My Lords, I am grateful for the opportunity to speak in this short debate, and I congratulate the Minister on at least updating previous documentation and giving us a sight of what will be needed for the next six months or, probably, a year. It is all highly complex, as other noble Lords have said. I declare an interest as a member of the EU Goods Sub- Committee. We have taken evidence from many of the people involved in this flow issue over the last two or three weeks, including Unite the Union and many of the business groups whose members get involved in it.

The situation is really serious, from what I understand. I shall not repeat what other noble Lords have said, but I hope we will get a comprehensive response from the Minister when she winds up—or at least she could, perhaps, write to us afterwards. I have always thought that one of our problems is that we spend a lot of time talking—quite rightly—about what is going to happen in Kent, but very little time talking about what is happening on the other side of the channel. That is before we even get to the Northern Ireland/Republic of Ireland situation.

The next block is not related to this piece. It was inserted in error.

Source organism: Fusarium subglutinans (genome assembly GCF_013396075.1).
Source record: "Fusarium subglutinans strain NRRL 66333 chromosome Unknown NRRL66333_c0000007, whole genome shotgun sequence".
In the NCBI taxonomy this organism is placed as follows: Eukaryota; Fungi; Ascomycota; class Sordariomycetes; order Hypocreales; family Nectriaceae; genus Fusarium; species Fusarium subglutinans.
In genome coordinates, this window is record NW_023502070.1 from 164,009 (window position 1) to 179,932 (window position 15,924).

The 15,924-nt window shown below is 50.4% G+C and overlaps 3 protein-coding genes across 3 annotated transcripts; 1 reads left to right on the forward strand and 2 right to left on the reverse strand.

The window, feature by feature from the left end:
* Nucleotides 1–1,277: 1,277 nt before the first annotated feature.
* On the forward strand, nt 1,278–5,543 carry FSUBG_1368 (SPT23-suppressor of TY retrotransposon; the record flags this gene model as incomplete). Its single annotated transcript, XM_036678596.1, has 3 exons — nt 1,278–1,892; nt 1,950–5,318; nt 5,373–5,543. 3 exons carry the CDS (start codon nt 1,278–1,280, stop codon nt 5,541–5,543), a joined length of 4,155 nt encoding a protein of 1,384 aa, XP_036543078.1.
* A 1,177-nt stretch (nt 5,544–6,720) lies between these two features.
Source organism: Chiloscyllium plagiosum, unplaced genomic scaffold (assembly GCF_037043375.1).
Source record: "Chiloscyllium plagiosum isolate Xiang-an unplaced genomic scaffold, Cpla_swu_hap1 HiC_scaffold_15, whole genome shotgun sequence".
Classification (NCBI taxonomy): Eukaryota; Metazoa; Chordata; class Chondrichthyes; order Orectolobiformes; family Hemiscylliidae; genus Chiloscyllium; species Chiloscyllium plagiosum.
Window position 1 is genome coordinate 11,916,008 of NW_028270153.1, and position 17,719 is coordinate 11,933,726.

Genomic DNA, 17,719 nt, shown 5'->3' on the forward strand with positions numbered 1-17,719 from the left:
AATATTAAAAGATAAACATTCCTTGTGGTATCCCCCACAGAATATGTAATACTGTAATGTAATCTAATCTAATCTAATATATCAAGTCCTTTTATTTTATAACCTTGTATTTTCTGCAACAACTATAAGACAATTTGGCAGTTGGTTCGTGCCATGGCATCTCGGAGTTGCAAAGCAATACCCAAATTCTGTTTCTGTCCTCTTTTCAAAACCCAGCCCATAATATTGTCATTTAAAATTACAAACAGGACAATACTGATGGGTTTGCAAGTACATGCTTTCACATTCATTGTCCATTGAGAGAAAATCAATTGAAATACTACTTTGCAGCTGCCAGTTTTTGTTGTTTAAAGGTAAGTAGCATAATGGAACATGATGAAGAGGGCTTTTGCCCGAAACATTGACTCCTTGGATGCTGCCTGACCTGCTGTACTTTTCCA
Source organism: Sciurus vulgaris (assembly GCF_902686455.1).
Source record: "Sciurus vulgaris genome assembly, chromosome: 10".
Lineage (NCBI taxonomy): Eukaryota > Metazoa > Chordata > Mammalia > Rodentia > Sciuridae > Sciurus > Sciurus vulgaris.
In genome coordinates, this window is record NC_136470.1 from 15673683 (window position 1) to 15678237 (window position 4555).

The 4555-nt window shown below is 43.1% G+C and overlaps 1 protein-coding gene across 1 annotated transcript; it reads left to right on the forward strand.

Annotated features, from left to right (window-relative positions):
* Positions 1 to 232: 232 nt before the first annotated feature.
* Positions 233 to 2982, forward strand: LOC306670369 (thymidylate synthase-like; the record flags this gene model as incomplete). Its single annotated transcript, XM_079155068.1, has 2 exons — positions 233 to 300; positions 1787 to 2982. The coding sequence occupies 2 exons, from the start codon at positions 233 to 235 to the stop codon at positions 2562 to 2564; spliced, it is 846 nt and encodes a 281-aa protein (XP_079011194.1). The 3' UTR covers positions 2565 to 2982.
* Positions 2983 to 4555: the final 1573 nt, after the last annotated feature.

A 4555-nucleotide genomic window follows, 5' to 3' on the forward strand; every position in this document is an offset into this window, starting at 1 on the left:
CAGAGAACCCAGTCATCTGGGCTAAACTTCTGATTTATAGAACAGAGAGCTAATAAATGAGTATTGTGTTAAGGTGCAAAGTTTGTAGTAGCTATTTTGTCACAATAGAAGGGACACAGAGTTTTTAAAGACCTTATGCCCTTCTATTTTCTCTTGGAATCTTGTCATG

We recently took evidence from the Port of Rotterdam and the Port of Calais. They were very polite about us, as you would expect, but I got the distinct impression from the representative of the Port of Rotterdam that they thought that everything on their side of the water would be all right, but they did not have much of a clue about what will happen on our side. The message they were getting from their colleagues was that the situation was—shall we say—confused. They probably would have been rather ruder if they had not been giving evidence to our committee.